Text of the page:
I‘m proud to be an American where at least I know I’m free.
Our country lives and dies by this line—politically, socially, and morally. If there’s one quality that seems to embody the American spirit, it’s freedom. That freedom is often symbolized, at least intrinsically anyway, in what we call the “American Dream,” the belief that everyone within our nation’s borders has an equal chance to make something of his or her life, to achieve personal success in whatever form desired—whether wealth, riches, power, fame, or something else.While the exaltation of the individual can lead to the attainment of personal aspirations and achievements, if we’re not careful, it can also lead to the exploitation of other individuals.
This idea of freedom is certainly no stranger to the movie industry, but perhaps more so in recent years filmmakers are wrestling with what exactly it means to achieve success in the current context of American culture. And to be honest, their examination is fairly bleak.
Many of these narratives suggest that the American Dream, if taken to its logical extreme, can come to represent an illusory vision of freedom rather than true freedom itself. Though there are a handful of recent films that illustrate this point (The Immigrant, Selma, and Snowpiercer come to mind), I’ll speak specifically to three, beginning with Dan Gilroy’s Nightcrawler.
At first glance, Nightcrawler looks to be a sharp critique of the 24-hour news cycle (in the vein of Sidney Lumet’s Network). Gilroy’s film is best understood, however, as an unflinching, extreme caricature of the American Dream, all wrapped up in its central character, Louis Bloom.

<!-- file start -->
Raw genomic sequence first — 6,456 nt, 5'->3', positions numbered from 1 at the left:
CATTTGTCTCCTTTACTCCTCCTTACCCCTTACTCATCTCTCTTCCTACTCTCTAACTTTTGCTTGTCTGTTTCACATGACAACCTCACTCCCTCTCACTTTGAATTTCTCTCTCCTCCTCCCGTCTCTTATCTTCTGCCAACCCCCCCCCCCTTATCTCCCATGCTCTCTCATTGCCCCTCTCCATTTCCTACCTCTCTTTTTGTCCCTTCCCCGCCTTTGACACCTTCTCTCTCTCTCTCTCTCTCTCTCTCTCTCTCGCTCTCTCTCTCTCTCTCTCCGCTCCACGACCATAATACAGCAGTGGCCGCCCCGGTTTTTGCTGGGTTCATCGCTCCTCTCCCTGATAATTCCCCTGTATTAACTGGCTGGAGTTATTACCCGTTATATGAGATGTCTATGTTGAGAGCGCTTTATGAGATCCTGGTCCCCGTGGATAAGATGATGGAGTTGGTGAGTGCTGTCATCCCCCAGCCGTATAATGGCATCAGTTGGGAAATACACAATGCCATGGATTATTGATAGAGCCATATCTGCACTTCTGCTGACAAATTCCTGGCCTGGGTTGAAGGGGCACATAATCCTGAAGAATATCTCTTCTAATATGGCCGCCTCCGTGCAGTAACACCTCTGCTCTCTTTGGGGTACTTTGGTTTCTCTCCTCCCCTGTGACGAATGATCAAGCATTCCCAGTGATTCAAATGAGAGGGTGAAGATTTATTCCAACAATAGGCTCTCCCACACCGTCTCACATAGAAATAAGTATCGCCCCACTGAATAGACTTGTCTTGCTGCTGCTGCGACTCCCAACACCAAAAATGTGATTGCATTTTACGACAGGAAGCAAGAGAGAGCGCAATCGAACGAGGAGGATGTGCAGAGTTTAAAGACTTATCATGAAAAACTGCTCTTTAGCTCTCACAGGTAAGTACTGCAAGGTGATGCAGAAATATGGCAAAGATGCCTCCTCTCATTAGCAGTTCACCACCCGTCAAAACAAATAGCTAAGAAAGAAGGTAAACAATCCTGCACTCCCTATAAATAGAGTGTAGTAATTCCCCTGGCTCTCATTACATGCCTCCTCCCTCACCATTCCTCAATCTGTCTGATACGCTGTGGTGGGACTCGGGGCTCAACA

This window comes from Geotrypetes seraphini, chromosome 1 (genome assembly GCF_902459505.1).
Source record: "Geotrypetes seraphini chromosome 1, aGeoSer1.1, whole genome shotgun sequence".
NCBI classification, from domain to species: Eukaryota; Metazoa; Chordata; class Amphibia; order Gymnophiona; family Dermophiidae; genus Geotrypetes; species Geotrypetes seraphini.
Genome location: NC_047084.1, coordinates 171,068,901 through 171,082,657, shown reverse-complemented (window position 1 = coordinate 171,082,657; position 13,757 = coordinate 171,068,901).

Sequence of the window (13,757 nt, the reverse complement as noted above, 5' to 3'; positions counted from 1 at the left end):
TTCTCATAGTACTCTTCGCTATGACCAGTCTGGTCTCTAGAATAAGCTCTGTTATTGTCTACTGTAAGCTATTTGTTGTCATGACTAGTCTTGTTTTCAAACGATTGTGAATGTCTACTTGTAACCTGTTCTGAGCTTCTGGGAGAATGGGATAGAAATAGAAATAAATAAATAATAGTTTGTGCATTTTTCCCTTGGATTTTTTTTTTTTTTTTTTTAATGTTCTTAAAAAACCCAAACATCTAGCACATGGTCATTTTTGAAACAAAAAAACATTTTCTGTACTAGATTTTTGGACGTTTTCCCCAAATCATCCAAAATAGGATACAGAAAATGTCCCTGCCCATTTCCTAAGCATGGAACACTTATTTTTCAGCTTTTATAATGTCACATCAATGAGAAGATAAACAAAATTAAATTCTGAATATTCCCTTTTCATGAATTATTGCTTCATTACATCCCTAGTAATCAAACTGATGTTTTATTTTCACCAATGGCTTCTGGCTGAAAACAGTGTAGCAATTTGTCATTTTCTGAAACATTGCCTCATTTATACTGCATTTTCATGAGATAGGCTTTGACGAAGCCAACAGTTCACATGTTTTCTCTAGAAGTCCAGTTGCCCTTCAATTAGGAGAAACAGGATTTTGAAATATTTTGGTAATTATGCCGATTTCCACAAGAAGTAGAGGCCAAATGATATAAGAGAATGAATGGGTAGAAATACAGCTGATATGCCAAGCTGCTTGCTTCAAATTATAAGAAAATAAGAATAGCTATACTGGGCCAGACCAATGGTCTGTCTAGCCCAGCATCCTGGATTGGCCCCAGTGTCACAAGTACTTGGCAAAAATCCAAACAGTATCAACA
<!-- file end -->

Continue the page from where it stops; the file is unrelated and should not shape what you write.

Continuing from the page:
Bloom (played with relentless intensity by Jake Gyllenhaal) is an entrepreneur that only the United States of America could conceive. The audience doesn’t learn much about Bloom’s back story, but he does own a computer and lives in a small apartment. All one needs to start a small business.
After meeting a freelance crime journalist, Bloom buys a consumer video camera and begins systematically searching for work. While the city sleeps, Bloom haunts the streets of L.A., filming (and profiting from) the bad fortune of others. Car accidents, home burglaries, and murder: nothing is off limits for Bloom’s intruding lens. Bloom will do anything to build his fledgling business “Video Production News, a professional news-gathering service.” Much like his bulging eyes, Bloom’s pursuit of success never blinks. He sees every person as either an obstacle or a stepping stone to his dream. “A friend is a gift you give yourself,” he remarks at one point.